- As more American consumers replace meals with snacking, sales of salty chips, pretzels and popcorns have grown. In its new report, “Salty Snacks: U.S. Market Trends and Opportunities,” Packaged Facts estimates retail dollar sales of the U.S. salty snacks industry at $24 billion in 2017, with a compound annual growth rate of almost 4% between 2012 and 2017. The report suggests the U.S. salty snacks market will surpass $29 billion in 2022.
- Even as millennials and Gen Z eaters crave salty snacks, they also look for healthy options, as well as new taste and flavor combinations. Packaged Facts predicts better-for-you snacks will continue to use alternative (non-potato) ingredients and include different proteins, grains, vegetables and superfoods. Product developers also will evolve technology to continue developing different shapes and textures.
- All salty snacks are not created equally, however. Within the salty snack segment, pretzels have gone stale, with retail sales dipping nearly 1% to $1.25 billion in 2017, compared with $1.29 billion in 2015, Food Navigator USA cites. “For an increasing number of consumers, there has been a deliberate and conscientious shift away from processed foods loaded with added or excess sodium,” the report states. “Well over half of all consumers are making comparisons based on sodium content when making food purchasing decisions."
There can be little doubt that America’s eating habits are changing. Busy people are turning to snacks rather than three full meals a day, and food companies are trying to meet evolving demands as they reach for a portion of the $89 billion snacking category. With Datassential estimating that consumers eat about four to five snack foods a day, it's no wonder that Big Food is aiming to play a bigger role in this popular trend.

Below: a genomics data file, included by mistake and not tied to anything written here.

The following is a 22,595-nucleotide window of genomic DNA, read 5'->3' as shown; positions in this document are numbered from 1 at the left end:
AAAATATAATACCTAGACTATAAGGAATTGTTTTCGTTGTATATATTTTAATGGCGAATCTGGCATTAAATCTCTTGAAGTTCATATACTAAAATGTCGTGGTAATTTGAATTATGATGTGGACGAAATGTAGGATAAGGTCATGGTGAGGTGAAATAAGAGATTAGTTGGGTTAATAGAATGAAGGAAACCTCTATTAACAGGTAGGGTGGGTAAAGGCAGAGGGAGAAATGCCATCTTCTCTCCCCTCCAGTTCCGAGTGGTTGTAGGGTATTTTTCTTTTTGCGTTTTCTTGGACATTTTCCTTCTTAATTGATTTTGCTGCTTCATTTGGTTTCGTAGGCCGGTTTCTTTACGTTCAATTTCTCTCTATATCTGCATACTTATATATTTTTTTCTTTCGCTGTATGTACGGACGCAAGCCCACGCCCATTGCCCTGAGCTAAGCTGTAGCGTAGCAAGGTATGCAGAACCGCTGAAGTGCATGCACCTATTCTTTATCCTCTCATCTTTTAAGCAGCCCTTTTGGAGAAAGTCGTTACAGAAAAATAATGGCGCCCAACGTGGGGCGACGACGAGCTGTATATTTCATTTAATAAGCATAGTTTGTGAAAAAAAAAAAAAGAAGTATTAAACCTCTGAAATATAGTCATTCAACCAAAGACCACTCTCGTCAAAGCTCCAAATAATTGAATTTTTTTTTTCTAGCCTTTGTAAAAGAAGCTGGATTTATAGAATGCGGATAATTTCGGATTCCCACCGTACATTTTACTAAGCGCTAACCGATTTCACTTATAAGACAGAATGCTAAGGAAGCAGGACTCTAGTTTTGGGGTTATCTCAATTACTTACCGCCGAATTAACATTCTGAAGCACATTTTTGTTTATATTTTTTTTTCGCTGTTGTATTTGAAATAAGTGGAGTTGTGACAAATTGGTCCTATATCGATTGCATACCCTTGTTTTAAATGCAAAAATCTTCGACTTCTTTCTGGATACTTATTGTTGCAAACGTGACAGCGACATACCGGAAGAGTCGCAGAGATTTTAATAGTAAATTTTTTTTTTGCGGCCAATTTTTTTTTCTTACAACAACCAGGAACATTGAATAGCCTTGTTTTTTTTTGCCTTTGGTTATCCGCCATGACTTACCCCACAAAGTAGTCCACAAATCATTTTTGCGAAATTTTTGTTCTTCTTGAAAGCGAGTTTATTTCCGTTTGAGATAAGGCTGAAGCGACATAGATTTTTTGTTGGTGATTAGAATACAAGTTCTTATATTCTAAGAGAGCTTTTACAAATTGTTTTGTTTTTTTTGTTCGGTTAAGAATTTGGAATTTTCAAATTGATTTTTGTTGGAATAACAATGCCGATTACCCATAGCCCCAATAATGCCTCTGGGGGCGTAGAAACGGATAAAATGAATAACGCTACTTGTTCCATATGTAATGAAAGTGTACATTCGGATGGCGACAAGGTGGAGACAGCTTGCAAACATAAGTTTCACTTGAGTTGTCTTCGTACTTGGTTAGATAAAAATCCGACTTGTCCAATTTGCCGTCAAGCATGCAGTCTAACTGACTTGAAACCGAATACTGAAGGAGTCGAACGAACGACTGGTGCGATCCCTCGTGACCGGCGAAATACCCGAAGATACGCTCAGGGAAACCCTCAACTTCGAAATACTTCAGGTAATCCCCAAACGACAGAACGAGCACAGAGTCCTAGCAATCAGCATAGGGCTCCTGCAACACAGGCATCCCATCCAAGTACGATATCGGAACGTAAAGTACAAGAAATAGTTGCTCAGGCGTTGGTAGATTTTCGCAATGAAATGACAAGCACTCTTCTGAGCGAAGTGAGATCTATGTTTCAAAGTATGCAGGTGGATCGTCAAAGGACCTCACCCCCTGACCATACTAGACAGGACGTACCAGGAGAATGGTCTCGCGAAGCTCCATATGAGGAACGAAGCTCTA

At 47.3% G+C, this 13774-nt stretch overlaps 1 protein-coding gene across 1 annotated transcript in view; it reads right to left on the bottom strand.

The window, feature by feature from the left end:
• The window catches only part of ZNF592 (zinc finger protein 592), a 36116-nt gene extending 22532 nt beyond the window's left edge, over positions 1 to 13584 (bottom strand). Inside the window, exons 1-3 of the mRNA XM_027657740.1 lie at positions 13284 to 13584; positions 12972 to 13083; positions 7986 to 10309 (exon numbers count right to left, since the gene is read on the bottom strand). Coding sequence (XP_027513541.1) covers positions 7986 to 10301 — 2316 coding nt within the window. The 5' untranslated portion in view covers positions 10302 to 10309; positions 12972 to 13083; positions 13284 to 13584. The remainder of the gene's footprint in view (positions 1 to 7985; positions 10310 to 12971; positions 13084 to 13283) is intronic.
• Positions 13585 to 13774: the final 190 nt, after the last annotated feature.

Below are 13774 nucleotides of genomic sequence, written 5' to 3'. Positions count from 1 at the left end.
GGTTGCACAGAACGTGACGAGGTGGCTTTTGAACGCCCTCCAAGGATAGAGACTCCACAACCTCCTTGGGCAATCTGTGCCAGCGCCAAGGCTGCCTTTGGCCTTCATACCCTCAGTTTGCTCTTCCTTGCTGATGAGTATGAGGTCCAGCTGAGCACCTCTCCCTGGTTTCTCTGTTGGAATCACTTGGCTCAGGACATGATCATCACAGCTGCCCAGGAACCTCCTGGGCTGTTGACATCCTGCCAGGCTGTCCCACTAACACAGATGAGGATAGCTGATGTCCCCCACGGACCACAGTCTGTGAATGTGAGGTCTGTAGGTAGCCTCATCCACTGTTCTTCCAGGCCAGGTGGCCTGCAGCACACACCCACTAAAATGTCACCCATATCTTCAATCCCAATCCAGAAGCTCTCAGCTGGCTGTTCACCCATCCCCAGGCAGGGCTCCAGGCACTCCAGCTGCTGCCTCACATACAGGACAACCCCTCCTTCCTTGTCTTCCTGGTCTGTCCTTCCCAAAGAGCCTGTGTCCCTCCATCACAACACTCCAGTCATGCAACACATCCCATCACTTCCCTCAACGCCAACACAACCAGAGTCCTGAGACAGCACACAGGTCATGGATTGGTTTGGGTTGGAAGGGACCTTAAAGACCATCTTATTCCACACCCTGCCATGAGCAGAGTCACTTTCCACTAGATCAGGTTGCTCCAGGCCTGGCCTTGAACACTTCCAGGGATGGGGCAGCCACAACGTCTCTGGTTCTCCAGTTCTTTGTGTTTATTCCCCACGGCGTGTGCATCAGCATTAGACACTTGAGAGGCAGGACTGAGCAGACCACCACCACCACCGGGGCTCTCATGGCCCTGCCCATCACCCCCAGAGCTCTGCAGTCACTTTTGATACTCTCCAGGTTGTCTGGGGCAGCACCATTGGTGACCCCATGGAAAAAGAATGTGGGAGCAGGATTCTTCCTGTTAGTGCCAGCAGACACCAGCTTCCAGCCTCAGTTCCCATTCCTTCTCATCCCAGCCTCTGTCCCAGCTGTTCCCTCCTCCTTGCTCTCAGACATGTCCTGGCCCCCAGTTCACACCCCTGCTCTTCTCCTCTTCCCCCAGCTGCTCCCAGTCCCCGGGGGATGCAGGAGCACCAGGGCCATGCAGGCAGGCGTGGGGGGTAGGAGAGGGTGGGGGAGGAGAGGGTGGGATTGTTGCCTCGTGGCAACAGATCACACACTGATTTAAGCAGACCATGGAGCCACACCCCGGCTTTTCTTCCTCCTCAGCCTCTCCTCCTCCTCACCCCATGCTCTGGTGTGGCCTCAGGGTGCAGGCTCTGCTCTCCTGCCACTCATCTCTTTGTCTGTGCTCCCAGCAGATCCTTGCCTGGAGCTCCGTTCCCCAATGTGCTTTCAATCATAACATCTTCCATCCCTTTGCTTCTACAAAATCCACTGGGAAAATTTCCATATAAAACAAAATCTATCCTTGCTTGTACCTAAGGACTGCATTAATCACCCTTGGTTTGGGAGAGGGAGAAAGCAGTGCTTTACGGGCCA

But even as they eat smaller amounts of food throughout the day, U.S. consumers still want to put better-for-you foods into their bodies. Yogurt, nuts and dried fruits are competing with traditional chips and cheese puffs when it comes to grabbing a quick on-the-go snack. SNAC International's David Walsh, a vice president of membership and communications, noted that IRI data found 58% of consumers want snacks that contain vitamins and minerals, and 75% of shoppers want ones that are guaranteed fresh.
Large food manufacturers such as Campbell Soup, Hershey, Kellogg and Conagra Brands, among others, are working to innovate internally or turn to acquisitions to be part of the changing attitudes towards snacking. Last year, Campbells Soup acquired Snyder’s-Lance, the manufacturer of popular snack brands such as Pop Secret, Kettle, Cape Cod and Emerald in a deal that closed in March.
Food companies would do well to look closely at which snacks consumers are putting into their carts. U.S. consumers search for healthier snacks. Packaged Facts found ready-to-eat popcorn and caramel corn grew the fastest of the largest categories at 18.5% from $1.1 billion in retail sales in 2015 to $1.6 billion in 2017, which could be because consumers see popcorn as both indulgent and a more healthful snack option. The growth spurt helped the category claim 8.7% of retail sales of salty snacks in the U.S., according to the report.
Consumers are also turning to baked potato chips and chips made from alternative ingredients. Smart food manufacturers are shunning high fructose syrup and trans fats as well as cutting back on sodium and fat to keep consumers coming back. Clever food companies also are adding new chip flavors to combing salty tastes with new flavors such as creamy garlic Caesar, milk chocolate, crushed red pepper, ketchup, wasabi ginger, biscuits and gravy, cinnamon with sugar and even chicken and waffles.
As the salty snack industry continues to evolve, companies that find creative ways to balance flavor and health attributes are likely to emerge the winners.